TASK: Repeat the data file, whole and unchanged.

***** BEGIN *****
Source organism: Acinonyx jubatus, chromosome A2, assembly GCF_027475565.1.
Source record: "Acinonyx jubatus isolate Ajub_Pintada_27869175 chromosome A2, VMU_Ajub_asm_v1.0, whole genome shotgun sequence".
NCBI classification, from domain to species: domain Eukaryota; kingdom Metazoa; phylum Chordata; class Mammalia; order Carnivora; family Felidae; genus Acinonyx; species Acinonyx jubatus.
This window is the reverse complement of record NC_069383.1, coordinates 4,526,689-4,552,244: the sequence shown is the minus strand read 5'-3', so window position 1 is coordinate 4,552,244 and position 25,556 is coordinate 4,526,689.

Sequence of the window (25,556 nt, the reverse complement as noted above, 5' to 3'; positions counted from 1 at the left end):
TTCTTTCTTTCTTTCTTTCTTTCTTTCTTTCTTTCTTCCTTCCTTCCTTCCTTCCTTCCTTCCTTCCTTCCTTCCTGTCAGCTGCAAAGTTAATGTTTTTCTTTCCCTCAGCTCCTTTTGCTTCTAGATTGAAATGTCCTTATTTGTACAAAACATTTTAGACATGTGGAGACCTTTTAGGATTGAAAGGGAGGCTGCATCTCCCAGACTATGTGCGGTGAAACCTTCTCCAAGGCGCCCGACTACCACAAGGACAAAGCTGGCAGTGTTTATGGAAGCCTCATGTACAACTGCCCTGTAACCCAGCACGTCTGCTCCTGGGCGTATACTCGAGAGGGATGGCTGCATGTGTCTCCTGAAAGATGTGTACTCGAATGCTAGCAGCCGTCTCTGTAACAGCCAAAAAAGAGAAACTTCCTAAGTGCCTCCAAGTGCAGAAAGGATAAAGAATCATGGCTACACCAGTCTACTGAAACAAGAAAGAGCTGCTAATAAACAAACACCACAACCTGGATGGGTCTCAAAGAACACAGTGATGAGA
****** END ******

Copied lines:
Source organism: Acinonyx jubatus, chromosome A2, assembly GCF_027475565.1.
Source record: "Acinonyx jubatus isolate Ajub_Pintada_27869175 chromosome A2, VMU_Ajub_asm_v1.0, whole genome shotgun sequence".
NCBI classification, from domain to species: domain Eukaryota; kingdom Metazoa; phylum Chordata; class Mammalia; order Carnivora; family Felidae; genus Acinonyx; species Acinonyx jubatus.
This window is the reverse complement of record NC_069383.1, coordinates 4,526,689-4,552,244: the sequence shown is the minus strand read 5'-3', so window position 1 is coordinate 4,552,244 and position 25,556 is coordinate 4,526,689.

Sequence of the window (25,556 nt, the reverse complement as noted above, 5' to 3'; positions counted from 1 at the left end):
TTCTTTCTTTCTTTCTTTCTTTCTTTCTTTCTTTCTTCCTTCCTTCCTTCCTTCCTTCCTTCCTTCCTTCCTTCCTGTCAGCTGCAAAGTTAATGTTTTTCTTTCCCTCAGCTCCTTTTGCTTCTAGATTGAAATGTCCTTATTTGTACAAAACATTTTAGACATGTGGAGACCTTTTAGGATTGAAAGGGAGGCTGCATCTCCCAGACTATGTGCGGTGAAACCTTCTCCAAGGCGCCCGACTACCACAAGGACAAAGCTGGCAGTGTTTATGGAAGCCTCATGTACAACTGCCCTGTAACCCAGCACGTCTGCTCCTGGGCGTATACTCGAGAGGGATGGCTGCATGTGTCTCCTGAAAGATGTGTACTCGAATGCTAGCAGCCGTCTCTGTAACAGCCAAAAAAGAGAAACTTCCTAAGTGCCTCCAAGTGCAGAAAGGATAAAGAATCATGGCTACACCAGTCTACTGAAACAAGAAAGAGCTGCTAATAAACAAACACCACAACCTGGATGGGTCTCAAAGAACACAGTGATGAGA